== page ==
From: J on
Fire safety for air fresheners

Updated Mon. May. 5 2008 3:24 PM ET

ctvwinnipeg.ca

The Winnipeg Fire Department responds to hundreds of fires every year. Two
fires last year involved plug-in air fresheners.

No one was seriously hurt in the incidents, but one of the fires did cause
extensive damage. In both incidents the air fresheners were so badly
burned, that officials could not determine their brands. CTV News
contacted the Underwriters Laboratories of Canada to see if it had
discovered any problems in tests done on plug-in air fresheners.

They haven't - and neither has the Canadian Standards Association.

But Stephen Sumka of the Winnipeg Fire Department says those findings
don't mean there aren't potential problems.

"These are tested under ideal conditions put in exactly the way the
manufacturer intended them to be used," he told CTV News.

That means following directions improperly could be a fiery and costly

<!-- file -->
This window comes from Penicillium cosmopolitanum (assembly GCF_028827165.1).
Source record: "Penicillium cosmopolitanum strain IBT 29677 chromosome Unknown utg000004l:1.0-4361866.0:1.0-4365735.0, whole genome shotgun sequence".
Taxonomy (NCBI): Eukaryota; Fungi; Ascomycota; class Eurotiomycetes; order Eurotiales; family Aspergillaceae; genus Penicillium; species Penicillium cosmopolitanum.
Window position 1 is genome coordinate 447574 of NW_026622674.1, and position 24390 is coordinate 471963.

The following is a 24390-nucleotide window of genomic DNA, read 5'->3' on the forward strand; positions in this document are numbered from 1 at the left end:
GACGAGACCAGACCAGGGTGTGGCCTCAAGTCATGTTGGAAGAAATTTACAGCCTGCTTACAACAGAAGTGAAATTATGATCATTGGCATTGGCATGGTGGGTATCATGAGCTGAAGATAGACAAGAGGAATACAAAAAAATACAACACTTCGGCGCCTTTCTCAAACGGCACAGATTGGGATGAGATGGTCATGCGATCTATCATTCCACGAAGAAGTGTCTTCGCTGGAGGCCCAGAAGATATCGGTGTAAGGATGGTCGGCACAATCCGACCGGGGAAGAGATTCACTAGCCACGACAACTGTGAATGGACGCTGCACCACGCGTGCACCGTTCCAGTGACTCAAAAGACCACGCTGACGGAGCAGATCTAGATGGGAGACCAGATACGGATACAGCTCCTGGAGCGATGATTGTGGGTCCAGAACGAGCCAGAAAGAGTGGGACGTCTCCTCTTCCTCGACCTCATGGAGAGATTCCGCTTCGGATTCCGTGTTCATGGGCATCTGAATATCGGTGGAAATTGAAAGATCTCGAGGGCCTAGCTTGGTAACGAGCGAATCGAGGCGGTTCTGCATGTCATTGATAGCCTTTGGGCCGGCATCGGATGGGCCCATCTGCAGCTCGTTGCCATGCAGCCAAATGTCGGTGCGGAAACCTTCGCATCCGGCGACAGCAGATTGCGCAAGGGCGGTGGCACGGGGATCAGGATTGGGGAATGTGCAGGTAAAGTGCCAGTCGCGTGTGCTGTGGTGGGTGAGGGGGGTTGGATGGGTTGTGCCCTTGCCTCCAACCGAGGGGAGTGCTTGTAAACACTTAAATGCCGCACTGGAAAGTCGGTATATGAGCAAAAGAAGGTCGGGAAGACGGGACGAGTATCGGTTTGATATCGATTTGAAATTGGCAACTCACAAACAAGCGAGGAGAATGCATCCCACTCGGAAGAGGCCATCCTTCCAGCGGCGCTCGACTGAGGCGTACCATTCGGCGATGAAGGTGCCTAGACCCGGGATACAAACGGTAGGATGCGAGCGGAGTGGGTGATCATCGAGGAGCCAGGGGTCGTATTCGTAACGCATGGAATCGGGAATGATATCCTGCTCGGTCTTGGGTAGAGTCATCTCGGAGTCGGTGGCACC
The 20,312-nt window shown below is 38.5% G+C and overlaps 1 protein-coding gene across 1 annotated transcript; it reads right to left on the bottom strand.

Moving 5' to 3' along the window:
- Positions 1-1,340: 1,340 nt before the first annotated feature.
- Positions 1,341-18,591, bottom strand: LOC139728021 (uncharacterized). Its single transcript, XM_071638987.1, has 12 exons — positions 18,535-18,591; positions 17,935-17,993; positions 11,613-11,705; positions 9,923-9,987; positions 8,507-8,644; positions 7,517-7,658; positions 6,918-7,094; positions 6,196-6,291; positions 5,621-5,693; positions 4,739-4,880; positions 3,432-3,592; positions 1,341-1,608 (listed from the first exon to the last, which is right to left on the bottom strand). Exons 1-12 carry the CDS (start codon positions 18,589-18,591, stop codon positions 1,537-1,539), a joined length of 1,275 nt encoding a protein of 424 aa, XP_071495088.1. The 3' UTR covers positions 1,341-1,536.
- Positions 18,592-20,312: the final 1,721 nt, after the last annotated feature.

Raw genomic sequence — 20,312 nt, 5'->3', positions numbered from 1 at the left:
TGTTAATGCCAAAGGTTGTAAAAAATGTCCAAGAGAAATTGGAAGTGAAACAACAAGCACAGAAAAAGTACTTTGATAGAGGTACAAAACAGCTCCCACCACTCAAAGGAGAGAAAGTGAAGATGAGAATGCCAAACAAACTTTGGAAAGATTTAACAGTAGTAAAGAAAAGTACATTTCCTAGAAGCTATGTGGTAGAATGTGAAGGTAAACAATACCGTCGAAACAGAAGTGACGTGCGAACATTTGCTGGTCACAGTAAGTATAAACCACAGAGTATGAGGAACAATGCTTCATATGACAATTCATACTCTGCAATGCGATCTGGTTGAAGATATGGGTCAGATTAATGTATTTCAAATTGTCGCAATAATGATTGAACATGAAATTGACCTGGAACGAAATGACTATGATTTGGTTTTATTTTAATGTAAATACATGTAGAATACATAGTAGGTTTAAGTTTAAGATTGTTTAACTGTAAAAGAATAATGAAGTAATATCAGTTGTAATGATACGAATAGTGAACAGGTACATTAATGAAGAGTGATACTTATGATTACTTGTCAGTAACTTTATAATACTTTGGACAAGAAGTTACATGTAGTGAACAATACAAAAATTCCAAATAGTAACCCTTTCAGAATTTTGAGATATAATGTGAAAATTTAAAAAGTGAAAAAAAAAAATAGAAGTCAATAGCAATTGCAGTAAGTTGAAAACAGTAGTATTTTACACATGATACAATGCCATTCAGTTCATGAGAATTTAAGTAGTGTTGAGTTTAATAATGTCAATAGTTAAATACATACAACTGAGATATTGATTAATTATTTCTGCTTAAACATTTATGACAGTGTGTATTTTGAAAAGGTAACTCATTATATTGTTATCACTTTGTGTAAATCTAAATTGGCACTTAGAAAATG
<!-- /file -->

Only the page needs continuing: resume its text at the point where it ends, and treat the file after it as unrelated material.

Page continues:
mistake.

Avoid outlet obstructions

Sumka says the biggest precaution consumers need to take is keeping
electrical outlets clear of obstructions.

"Avoid drapes or any kind of combustibles," he said. "A lot of people want
to put dressers or furniture in front of them. If you're going to put
furniture in front, make sure it's a good distance away."

Officials say in both of Winnipeg's air freshener fires, there were
obstructions or flammable items near the outlet.

He also recommends looking for brands with the CSA or UL Canada symbols on
them.

Another thing to keep in mind is that oil based plug-in fresheners can be
a magnet for pets. So keeping them in outlets where pets can't get at them
is another way to use a freshener and still keep your entire family safe.

If you've had an air freshener catch fire, or another product fail,
Underwriters Laboratories Canada wants to hear from you. You can contact
them by filling out their online form.
https://www.ul.com/consumers/conproddb.cfm